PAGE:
Michael Holt nearly got his season off to a perfect start at the Kaspersky Riga Masters. The ‘Hitman’ came within one match of winning his first ranking title, in a run which saw him beat the likes of Stuart Bingham, Mark Williams and reigning World Champion Mark Selby. He succumbed to Neil Robertson 5-2 in the final.
We caught up with the 37-year-old after his return from Latvia and he was in buoyant mood about the season ahead.
Michael, well done on reaching the first ranking final of your career. How much of a boost is your performance for the year ahead?
“It was great. I had to beat three World Champions on the way and that always means you’re playing good snooker. I was disappointed to lose in the final but I came up against a brilliant player in Neil Robertson. You can’t win them all and as a whole I feel really positive about the event and going forward.”
The event in Riga was upgraded to full ranking status this year. How do you feel the introduction of new ranking events will impact on the World Snooker Tour?
“I remember when we had six events in a year. It didn’t even resemble a season, it was just a random set of tournaments. Now we have a proper tour, which gives the sport credibility. What Barry Hearn has done is give us all the opportunity to be successful and that is all you can ask for. It’s great to get to the final of the first one and that gives me the chance to kick on now. It was a pretty quick turnaround from last season. A few of us felt a little bit flat in Preston. But that is the one of the trade-offs for having so many events and you just have to get on with it. I would rather be playing than not.”
What are your main aspirations and goals for this 2016/17?
“At the start of the season I wanted to get into the top 16 and qualify for the Masters. I also really want to win a ranking event. I feel if I keep improving the way I am then I can achieve all of those goals.”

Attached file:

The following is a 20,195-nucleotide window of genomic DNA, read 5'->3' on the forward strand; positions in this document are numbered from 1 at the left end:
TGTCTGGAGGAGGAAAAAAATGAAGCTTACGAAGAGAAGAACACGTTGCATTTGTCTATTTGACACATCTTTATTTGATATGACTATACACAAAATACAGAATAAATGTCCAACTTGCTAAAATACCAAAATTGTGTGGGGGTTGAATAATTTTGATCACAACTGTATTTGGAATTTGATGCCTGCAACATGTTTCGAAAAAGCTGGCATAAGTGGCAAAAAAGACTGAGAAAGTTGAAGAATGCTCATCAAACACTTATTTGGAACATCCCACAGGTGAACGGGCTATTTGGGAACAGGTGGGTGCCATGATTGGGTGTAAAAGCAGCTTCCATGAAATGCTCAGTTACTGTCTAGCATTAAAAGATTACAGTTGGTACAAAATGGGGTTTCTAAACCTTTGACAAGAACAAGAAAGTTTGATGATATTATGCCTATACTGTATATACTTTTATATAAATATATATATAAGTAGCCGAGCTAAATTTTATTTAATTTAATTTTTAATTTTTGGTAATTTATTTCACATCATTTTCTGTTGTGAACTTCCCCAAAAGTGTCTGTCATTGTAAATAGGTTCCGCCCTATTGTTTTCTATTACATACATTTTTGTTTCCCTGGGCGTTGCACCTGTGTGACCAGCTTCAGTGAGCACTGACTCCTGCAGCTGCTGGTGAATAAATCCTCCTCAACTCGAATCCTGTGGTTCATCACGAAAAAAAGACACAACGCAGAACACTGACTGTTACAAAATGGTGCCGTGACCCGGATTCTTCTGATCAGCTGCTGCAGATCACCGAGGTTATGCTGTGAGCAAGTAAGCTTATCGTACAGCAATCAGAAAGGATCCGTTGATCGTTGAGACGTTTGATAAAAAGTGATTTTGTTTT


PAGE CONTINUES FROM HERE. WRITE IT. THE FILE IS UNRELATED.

Looking back, you had a great run at the World Championship. Do you feel the win over Neil Robertson in particular could act as a positive catalyst for the rest of your career?
“It’s a confidence boost to beat such a good player. I’ve had a few good results recently. Throughout my career I’ve been consistent. I’ve qualified for lots of tournaments, but haven’t done myself justice at the major events. I’ve always known that I can play and produce the snooker required to succeed. Those wins have given me a lot more confidence and I believe I can play my best game when I really need to.”
You didn’t qualify for the Indian Open, so you now have a bit of time off. Have you got any plans?
“Not really. I just want to get practising again and try to build on what I achieved in Riga. I feel I can play better and if I do then I obviously have a great chance of winning an event. I’ll get to work with Terry Griffiths over the next couple of weeks and hopefully get my game in shape for the year ahead. I’m feeling good mentally and technically, but I’m desperate to improve and get better.”
How important has Terry been to improving your game, and what do you think is his biggest asset as a coach?
“I think his main asset is that he loves the game and understands the mindset. I don’t want to disparage or undermine any of the coaches that haven’t played at the top level. There are lots that are really good. But Terry knows what you are going through out there in the arena and that gives him the edge over most. We work well together and he has won a world title, money can’t buy that experience.”
Finally, England face Iceland in the last 16 of Euro 2016 tonight. What are your thoughts on how they have done so far?
“I’m always positive about England. I know we aren’t the best team in the world, but if we play the way we have so far, then I’m confident we will get through tonight and we will then have nothing to be afraid of against France in the quarter-final.”